The persecution of Patrick

Ducking heavy showers, I dashed to Soughton Hall, built in 1714 and started life as a Bishops palace. The Heesom panel was back in action & I am compulsively drawn to the spectacle as I’ve seen nothing like it in my years of legal encounters. The brochure boasts a family line which acquired this noble house as included two knights, three high sheriffs, a Chaplain to Queen Victoria, a Lord Chief Justice to mention just a few of this star studded resident list of years gone by.

The Ombudsman for Wales Adjudication Panel members have returned to the wooden gilt ceiling, oak panelled room and the inquisition into Cllr Patrick Heesom’s behaviour seems destined to run for ever. Had the Panel members taken up lodgings as well, the trio would had to slum it in a choice of the 15 bedrooms with ‘sumptuous en suite bathrooms that match the bedrooms in their decadence, featuring everything from claw-foot three standing slipper baths perfect for sharing to state of the art power jets’.’The hotel nestled in truly breath taking settings with 150 acres of uninterrupted views of the Welsh countryside’. That should give enough scope to satisfy the jogging needs of panel members. In truth, I can reveal that only one of the team settled for the £79.50 a night room with choice of continental breakfast at £9 quid or the the full Welsh for a knock down £18.49. The other panellists are billeted in the Ewloe 4 star haunt, where the taxpayer will shell out £95 a night rooms albeit reduced from the usual £145.

The legal proceedings are much of the same. Same old questions asked of Cllr Heesom, more evidence accepted by the Panel even though to me so much is hearsay and lacks corroboration. The former the Interim Head of Housing’s evidence is damaging. She felt affronted that this upstart Cllr had challenged her performance. Hell hath no fury and Heesom is attempting to defend himself from accusations of intimation, threatening her and being critical of housing policy. I’ve expressed concern that the standard of proof is too low. Testimony accepted as gospel, no corroboration, just one word against another. Amazing logic is tossed out by the Ombudsman’s barrister, “If you don’t recall the conversation, how can you can you say it did not happen?” Wow, hows that for you’re damned if you do & damned if you don’t!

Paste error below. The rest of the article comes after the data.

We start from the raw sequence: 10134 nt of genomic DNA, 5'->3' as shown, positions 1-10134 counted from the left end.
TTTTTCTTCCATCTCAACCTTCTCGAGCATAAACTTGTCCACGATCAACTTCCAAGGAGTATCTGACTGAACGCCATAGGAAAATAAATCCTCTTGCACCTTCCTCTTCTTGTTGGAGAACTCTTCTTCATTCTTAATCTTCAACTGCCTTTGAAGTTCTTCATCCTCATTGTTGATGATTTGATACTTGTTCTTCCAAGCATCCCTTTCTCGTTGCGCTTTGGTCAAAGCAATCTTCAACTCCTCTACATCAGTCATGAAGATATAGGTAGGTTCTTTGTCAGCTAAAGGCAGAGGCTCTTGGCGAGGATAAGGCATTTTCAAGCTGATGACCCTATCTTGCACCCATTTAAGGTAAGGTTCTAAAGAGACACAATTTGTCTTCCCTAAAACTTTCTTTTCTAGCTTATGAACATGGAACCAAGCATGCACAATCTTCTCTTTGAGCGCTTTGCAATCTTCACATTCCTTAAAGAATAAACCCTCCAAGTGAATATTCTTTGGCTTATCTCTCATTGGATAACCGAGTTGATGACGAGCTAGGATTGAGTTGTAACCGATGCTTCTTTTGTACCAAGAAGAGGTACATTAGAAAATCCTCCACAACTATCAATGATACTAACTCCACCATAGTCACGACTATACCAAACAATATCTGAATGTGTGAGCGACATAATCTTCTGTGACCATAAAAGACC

Letter to Times of 1st October was extremely timely. It made my point perfectly. Proof required for criminal proceedings must be “beyond reasonable doubt” whereas domestic tribunals require only the lower “ balance of probabilities”. The writer argued, “A domestic tribunal nearly always has a criminal flavour in that they usually concern an alleged transgression”. “The higher standard should be applied, particularly since the range and severity of punishment open to a domestic tribunal often far exceeds the maximum for essentially the same offence in a criminal court.” Another letter to the Times made further interesting points. “The legal profession tribunal requires proof to a criminal standard”. But, those guilty in a domestic tribunal, the same that Cllr Heesom has been under the cosh since March 2009, still rely upon the lower “balance of probabilities” on which he is to be judged. Good example of double standards? Why?

Letter continues. “If found guilty of professional misconduct , the consequences can be devastating” “Loss of livelihood, reputation ruined with breakdown and family breakdown waiting in the wings thereafter are commonplace”. “The widespread practice of regulators to require only the lower standard of proof is based on flawed logic.” “ It is high time that all regulators in all professions moved to the criminal standard of proof” So speaks Greg Treverton-Jones QC.